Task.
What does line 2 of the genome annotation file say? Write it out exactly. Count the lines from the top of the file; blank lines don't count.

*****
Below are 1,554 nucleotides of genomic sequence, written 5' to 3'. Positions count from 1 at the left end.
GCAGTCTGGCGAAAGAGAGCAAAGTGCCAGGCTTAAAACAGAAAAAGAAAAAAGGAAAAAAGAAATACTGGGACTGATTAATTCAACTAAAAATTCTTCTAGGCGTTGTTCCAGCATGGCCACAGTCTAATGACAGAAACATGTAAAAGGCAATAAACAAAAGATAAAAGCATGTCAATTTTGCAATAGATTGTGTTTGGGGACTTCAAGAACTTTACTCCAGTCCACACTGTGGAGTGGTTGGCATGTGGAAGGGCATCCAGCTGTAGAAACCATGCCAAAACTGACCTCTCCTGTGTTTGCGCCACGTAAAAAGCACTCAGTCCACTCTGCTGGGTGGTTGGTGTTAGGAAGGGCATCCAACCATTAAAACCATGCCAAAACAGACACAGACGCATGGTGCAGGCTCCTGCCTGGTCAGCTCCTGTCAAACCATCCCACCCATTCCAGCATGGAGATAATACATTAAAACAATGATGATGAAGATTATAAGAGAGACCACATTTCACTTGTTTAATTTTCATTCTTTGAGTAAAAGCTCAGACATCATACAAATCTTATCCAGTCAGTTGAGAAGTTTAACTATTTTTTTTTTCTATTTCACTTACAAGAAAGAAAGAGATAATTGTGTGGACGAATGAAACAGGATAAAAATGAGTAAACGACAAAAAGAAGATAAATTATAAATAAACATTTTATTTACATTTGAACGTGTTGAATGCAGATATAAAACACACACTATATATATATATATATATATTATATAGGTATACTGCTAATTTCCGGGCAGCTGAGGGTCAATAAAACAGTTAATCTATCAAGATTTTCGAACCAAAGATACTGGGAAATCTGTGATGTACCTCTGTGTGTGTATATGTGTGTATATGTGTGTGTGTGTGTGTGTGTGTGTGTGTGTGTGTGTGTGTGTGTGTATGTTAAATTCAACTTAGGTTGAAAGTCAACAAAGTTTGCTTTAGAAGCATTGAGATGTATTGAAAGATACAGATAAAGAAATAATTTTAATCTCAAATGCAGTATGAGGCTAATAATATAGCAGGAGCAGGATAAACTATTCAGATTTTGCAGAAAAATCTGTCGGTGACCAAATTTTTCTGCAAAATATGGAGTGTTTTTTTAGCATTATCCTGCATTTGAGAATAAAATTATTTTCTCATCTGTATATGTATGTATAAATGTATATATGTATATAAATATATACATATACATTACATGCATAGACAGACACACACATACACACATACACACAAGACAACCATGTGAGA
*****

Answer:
GCAGTCTGGCGAAAGAGAGCAAAGTGCCAGGCTTAAAACAGAAAAAGAAAAAAGGAAAAAAGAAATACTGGGACTGATTAATTCAACTAAAAATTCTTCTAGGCGTTGTTCCAGCATGGCCACAGTCTAATGACAGAAACATGTAAAAGGCAATAAACAAAAGATAAAAGCATGTCAATTTTGCAATAGATTGTGTTTGGGGACTTCAAGAACTTTACTCCAGTCCACACTGTGGAGTGGTTGGCATGTGGAAGGGCATCCAGCTGTAGAAACCATGCCAAAACTGACCTCTCCTGTGTTTGCGCCACGTAAAAAGCACTCAGTCCACTCTGCTGGGTGGTTGGTGTTAGGAAGGGCATCCAACCATTAAAACCATGCCAAAACAGACACAGACGCATGGTGCAGGCTCCTGCCTGGTCAGCTCCTGTCAAACCATCCCACCCATTCCAGCATGGAGATAATACATTAAAACAATGATGATGAAGATTATAAGAGAGACCACATTTCACTTGTTTAATTTTCATTCTTTGAGTAAAAGCTCAGACATCATACAAATCTTATCCAGTCAGTTGAGAAGTTTAACTATTTTTTTTTTCTATTTCACTTACAAGAAAGAAAGAGATAATTGTGTGGACGAATGAAACAGGATAAAAATGAGTAAACGACAAAAAGAAGATAAATTATAAATAAACATTTTATTTACATTTGAACGTGTTGAATGCAGATATAAAACACACACTATATATATATATATATATATTATATAGGTATACTGCTAATTTCCGGGCAGCTGAGGGTCAATAAAACAGTTAATCTATCAAGATTTTCGAACCAAAGATACTGGGAAATCTGTGATGTACCTCTGTGTGTGTATATGTGTGTATATGTGTGTGTGTGTGTGTGTGTGTGTGTGTGTGTGTGTGTGTGTGTGTATGTTAAATTCAACTTAGGTTGAAAGTCAACAAAGTTTGCTTTAGAAGCATTGAGATGTATTGAAAGATACAGATAAAGAAATAATTTTAATCTCAAATGCAGTATGAGGCTAATAATATAGCAGGAGCAGGATAAACTATTCAGATTTTGCAGAAAAATCTGTCGGTGACCAAATTTTTCTGCAAAATATGGAGTGTTTTTTTAGCATTATCCTGCATTTGAGAATAAAATTATTTTCTCATCTGTATATGTATGTATAAATGTATATATGTATATAAATATATACATATACATTACATGCATAGACAGACACACACATACACACATACACACAAGACAACCATGTGAGA